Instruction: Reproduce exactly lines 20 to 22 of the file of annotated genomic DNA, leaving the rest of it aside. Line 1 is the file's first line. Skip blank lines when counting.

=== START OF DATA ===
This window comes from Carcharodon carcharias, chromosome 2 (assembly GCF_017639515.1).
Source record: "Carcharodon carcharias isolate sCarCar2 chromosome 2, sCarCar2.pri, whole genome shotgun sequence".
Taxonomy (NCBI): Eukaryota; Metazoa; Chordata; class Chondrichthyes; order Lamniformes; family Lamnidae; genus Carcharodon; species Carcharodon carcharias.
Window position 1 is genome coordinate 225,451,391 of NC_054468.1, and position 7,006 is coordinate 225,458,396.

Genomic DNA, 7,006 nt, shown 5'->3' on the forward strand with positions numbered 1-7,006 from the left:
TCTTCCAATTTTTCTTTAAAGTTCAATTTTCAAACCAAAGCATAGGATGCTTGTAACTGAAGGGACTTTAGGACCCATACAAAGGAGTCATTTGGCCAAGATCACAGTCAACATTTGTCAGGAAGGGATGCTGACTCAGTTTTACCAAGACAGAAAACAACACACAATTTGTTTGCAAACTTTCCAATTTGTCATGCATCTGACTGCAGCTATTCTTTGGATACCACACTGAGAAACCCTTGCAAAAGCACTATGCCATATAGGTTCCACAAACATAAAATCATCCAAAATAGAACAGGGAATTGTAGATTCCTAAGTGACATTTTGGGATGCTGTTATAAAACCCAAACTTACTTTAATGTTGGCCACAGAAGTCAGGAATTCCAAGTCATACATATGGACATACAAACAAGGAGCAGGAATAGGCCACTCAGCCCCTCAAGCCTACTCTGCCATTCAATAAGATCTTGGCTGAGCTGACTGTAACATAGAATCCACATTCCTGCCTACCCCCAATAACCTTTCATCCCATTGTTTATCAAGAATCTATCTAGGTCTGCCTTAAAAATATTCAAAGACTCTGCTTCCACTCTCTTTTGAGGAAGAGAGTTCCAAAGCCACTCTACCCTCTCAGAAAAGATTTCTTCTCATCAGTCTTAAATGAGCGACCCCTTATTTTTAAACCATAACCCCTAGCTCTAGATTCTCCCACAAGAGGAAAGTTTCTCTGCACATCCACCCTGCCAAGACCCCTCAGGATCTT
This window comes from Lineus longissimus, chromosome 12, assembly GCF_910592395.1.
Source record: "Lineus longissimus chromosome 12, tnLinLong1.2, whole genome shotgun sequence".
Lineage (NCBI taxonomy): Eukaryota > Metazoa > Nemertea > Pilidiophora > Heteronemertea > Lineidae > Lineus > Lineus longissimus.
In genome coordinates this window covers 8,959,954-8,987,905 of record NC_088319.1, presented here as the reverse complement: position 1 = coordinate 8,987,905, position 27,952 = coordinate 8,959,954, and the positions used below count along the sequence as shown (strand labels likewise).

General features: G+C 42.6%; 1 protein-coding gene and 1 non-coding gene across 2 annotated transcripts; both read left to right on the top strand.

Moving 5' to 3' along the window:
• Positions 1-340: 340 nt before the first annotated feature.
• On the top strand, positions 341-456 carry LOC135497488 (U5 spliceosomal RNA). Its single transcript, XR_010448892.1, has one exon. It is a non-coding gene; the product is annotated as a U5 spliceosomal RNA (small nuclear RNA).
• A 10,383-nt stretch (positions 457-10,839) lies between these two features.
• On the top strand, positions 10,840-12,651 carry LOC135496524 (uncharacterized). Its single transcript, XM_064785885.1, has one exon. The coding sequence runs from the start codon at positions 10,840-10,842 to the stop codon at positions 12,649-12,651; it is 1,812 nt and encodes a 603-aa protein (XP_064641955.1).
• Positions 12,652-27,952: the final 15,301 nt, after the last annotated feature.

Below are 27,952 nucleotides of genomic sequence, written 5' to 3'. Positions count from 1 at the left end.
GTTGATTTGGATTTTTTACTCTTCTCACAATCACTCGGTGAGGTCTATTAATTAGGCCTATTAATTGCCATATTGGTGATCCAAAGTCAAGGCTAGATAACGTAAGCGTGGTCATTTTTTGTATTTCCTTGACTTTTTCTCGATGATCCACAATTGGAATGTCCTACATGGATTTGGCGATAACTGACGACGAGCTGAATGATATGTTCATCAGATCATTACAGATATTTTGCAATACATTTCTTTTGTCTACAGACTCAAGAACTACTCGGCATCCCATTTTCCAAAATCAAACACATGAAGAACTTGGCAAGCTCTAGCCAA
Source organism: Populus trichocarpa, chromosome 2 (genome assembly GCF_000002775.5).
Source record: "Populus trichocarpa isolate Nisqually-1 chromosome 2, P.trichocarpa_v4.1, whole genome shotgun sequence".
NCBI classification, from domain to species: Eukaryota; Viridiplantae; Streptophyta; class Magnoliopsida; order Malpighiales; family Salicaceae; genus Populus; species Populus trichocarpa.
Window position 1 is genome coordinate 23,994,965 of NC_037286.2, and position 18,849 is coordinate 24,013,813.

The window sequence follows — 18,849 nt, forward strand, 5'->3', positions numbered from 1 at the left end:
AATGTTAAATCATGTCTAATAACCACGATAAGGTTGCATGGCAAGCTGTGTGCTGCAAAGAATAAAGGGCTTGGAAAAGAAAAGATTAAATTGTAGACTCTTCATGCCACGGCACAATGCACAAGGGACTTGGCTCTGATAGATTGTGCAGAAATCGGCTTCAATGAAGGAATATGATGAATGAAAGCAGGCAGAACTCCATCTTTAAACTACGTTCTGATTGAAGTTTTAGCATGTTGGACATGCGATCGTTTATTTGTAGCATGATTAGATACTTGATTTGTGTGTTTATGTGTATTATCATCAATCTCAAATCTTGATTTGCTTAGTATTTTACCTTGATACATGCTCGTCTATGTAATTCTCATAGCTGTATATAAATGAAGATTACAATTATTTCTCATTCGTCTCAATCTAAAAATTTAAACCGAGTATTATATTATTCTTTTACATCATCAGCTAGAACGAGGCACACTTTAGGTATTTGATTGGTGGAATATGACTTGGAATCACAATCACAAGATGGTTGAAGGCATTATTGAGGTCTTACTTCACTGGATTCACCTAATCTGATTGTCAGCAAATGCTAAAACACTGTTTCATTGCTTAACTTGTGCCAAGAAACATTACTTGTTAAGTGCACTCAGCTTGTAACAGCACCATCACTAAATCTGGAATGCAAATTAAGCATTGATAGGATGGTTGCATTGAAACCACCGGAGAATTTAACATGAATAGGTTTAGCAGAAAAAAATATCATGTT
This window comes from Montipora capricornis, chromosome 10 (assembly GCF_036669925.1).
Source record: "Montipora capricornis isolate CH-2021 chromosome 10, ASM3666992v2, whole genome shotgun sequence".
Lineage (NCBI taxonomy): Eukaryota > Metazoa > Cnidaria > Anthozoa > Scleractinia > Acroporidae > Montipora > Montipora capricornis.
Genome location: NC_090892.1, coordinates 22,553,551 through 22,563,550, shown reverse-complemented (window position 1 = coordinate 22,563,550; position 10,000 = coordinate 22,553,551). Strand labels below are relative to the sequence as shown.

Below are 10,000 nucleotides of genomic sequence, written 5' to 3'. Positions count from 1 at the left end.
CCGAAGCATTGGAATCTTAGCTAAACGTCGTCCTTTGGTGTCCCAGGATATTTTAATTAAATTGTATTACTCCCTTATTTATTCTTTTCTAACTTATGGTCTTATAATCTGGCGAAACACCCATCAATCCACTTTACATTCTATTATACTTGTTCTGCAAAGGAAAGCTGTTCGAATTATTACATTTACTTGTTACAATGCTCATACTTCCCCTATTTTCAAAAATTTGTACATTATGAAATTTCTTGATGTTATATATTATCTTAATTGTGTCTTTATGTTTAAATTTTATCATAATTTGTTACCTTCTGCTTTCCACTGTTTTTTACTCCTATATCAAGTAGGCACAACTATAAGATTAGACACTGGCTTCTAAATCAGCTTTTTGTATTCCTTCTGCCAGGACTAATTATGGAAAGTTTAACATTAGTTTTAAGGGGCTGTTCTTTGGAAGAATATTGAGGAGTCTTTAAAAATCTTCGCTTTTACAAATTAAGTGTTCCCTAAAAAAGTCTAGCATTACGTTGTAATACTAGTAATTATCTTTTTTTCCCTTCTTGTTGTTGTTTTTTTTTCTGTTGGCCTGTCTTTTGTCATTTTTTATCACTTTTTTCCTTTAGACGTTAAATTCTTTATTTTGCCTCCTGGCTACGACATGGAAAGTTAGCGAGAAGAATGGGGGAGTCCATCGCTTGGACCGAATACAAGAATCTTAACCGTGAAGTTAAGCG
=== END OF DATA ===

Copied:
Source organism: Populus trichocarpa, chromosome 2 (genome assembly GCF_000002775.5).
Source record: "Populus trichocarpa isolate Nisqually-1 chromosome 2, P.trichocarpa_v4.1, whole genome shotgun sequence".
NCBI classification, from domain to species: Eukaryota; Viridiplantae; Streptophyta; class Magnoliopsida; order Malpighiales; family Salicaceae; genus Populus; species Populus trichocarpa.